We first met Corinne Foxx when she made her modeling debut back in 2014. Since then, the 23-year-old has added actress, entrepreneur, and philanthropist to her résumé. She's also written heartfelt essays for Refinery29 both about being a celebrity daughter and about struggling with anxiety. This morning, she launched her labor of love: Foxxtales, a lifestyle and shopping platform created to support small, women-run businesses that was inspired by her travels around the world. We spoke with Foxx exclusively about the launch.
So what is Foxxtales?
"It's a lifestyle platform that got built on the initial idea of starting a blog. It's an online marketplace, as well as a place where I interview really cool people and talk about deeper things — not just, 'Oh, what am I wearing today?' [Ed. note: One of her first pieces is an interview with Demi Lovato about staying authentic in the age of social media.]
"I would love for Foxxtales to be the first place you go to when you want to shop female-run businesses. I want it to be a fully-functioning website that lives beyond me and that's bigger than me."
What businesses are you featuring on the website?
"For now, we are featuring three women-run businesses in the Girl Boss Shop: Sweet Dough, a subscription service for quality, artisan cookie dough — she makes everything in a huge industrial-sized kitchen in Brooklyn; Bumble & Bolt, a handmade-jewelry line; and Remedies Apothecary, a homemade beauty and candle line. They're super high-quality, a little bit more expensive, but these women are actually making everything in their homes.
"We're starting with just three, but we're going to grow from there. Twice a month, we're going to do a profile of a new business owner to showcase their work."
How did you choose which businesses to feature on Foxxtales?
"They're all my friends. They inspired the site — I was seeing so many young women start their own businesses, and I was like... I have a following of people who care what I have to say, so I want to link them to amazing businesses."
Are you the sole contributor to Foxxtales right now?
"The goal and the dream would be to have contributors so the site can fully function on its own, but as of now I'm the sole contributor to my website... I've had some assistance from family and friends, because I thought, I could start a business! I'm a millennial; I can do it all on my own. But it ended up being a much bigger process than I had thought."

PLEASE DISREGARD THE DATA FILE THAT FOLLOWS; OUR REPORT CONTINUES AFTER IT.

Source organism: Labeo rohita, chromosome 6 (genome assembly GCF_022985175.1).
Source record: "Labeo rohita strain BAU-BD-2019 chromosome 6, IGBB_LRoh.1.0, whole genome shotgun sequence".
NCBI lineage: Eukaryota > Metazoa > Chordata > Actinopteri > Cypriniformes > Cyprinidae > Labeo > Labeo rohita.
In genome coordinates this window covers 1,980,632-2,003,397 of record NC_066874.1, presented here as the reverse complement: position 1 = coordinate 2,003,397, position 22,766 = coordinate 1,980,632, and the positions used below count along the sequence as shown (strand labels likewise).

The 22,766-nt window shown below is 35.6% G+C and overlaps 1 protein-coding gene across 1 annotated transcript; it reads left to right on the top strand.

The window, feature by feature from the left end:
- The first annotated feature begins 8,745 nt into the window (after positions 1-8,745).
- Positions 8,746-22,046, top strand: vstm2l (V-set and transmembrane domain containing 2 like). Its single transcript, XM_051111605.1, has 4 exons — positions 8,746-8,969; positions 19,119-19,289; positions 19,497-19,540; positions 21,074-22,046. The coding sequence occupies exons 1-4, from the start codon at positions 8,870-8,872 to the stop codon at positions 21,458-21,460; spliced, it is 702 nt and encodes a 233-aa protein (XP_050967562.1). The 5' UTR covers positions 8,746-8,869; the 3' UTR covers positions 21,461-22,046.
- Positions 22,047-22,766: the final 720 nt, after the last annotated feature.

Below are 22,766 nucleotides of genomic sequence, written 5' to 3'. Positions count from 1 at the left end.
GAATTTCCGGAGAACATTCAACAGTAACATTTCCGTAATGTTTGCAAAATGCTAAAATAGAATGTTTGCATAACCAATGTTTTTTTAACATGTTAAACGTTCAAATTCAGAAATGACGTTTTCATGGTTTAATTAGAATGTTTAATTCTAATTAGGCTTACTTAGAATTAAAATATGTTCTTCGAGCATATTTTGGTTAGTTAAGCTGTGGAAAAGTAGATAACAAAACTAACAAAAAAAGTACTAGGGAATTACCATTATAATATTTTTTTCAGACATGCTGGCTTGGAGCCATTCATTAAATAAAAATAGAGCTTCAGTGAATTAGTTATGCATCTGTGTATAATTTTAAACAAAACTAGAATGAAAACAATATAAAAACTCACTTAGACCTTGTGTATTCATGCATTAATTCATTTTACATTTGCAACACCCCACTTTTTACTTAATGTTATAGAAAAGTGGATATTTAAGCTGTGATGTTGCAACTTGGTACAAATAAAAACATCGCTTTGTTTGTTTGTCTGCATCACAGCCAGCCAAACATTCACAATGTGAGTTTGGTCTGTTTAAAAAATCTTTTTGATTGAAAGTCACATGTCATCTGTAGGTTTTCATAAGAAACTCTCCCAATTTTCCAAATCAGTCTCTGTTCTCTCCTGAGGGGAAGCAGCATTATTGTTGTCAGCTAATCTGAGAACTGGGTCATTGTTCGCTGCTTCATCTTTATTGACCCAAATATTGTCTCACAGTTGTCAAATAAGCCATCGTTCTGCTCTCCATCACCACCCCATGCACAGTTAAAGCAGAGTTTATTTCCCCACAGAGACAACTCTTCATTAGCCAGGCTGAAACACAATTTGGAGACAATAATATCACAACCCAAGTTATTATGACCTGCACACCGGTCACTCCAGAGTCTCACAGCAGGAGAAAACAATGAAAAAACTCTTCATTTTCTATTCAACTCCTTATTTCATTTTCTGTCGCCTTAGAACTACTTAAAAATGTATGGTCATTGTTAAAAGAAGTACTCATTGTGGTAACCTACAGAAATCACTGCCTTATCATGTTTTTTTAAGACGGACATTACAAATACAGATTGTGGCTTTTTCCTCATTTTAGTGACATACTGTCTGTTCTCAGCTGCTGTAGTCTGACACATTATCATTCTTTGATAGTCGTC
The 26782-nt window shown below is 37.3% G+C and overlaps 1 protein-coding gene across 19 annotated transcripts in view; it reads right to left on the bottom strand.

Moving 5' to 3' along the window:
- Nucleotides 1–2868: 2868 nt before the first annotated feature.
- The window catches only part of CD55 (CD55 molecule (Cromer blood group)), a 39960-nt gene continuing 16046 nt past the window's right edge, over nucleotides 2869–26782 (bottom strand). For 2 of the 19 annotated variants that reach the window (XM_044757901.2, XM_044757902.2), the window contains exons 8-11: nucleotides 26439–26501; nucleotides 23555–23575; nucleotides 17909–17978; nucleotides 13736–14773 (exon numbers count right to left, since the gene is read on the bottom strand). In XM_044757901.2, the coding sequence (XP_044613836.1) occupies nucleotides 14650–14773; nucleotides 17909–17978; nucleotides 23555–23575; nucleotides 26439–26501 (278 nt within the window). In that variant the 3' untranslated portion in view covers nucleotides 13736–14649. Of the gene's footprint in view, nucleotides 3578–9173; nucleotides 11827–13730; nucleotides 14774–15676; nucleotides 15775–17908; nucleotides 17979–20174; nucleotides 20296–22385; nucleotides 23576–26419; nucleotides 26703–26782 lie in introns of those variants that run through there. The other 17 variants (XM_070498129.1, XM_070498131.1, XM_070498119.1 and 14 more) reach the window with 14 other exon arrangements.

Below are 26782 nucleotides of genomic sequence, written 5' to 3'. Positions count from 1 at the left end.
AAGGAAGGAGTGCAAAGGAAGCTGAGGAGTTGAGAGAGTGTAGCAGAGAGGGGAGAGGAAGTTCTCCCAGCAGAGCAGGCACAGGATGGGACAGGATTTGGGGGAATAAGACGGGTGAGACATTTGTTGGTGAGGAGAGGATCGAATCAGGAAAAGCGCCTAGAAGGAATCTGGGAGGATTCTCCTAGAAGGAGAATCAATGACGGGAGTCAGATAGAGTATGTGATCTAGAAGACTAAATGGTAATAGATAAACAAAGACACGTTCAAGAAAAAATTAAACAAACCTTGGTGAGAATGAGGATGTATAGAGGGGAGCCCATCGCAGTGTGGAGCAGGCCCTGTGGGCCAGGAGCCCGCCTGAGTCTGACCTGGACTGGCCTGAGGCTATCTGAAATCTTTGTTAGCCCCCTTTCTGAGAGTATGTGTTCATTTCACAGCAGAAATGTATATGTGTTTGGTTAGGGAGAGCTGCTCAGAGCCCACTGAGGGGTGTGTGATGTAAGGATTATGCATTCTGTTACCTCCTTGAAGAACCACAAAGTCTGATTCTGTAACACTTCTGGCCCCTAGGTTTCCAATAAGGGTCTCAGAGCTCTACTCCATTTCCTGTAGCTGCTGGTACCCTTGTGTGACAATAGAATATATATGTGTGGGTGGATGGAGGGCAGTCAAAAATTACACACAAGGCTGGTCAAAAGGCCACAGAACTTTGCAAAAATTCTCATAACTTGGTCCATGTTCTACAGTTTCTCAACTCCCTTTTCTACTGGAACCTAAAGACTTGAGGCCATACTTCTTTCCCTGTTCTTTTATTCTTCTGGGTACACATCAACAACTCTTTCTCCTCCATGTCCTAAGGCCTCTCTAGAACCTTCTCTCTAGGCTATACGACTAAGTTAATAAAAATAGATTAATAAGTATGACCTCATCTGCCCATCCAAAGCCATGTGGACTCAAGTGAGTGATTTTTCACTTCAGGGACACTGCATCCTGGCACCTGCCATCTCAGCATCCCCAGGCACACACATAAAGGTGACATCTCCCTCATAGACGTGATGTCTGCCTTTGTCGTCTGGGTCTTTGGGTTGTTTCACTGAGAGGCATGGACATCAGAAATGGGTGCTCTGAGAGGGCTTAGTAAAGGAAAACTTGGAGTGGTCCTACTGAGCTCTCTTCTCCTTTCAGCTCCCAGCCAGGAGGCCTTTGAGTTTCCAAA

What part of Foxxtales excites you the most?
"There's a section called Real Talk, a profile series that I'm doing on amazing people in my life — there's a woman who works with refugees, there's a sexual-assault advocate, there's a transgender model who talks about normalizing the trans community. That's the epitome of what I wanted — giving my fans and followers access to these amazing people I get to meet every day."
Who are some of your female-entrepreneur role models?
You've been doing a lot of advocacy work — can you tell us more about that?
"I am an advocate for Girl Up; it's a UN organization that shows young women how to support other young women — all the girls are high-school age. I've been working with them for a little bit now, and that's fostered my belief that women should uplift other women.
"I'm also an ambassador for NAMI, the National Alliance on Mental Illness. A couple of weeks ago, we went to Washington, D.C., to lobby Congress on mental health, in the middle of all the discussion on the healthcare bill. We wanted to remind them to prioritize mental health, and share some stories. It was my first time in D.C., and I did an Instagram takeover for Refinery29 while I was there!
"I was also hoping to show young people how to advocate for causes they believe in, in different ways than marching. I think marching is fantastic, but there are so many other ways to get your point across. I wanted to show young women that you can go to Congress and get your point across."
Do you have advice for young women who want to get involved in politics?
"You can call your representatives. Also, I didn't know this, but all of their offices are public so you can walk in and talk to one of their aides whenever you would like, which was super-cool for me and for other young women to learn."
How do you maintain your confidence as an entrepreneur?
"Growing up in the public eye, you always have a little bit more pressure on you; you want to make sure that everything you're doing, especially launching your own company, is perfect. You're a little more thorough, since there are so many people who are going to be paying attention. When I was younger, it affected my confidence because I felt like everyone was judging me, but now that I'm a little older it feels empowering because I have so many people to help me."
What's your advice for young women who want to start their own company, but may not have all of the resources?
"Focus on creating a really great product. And then, there are so many resources online to figure out more logistical things... Don't let the fear of not knowing where to go stop you from doing it. I personally learned so much just by doing."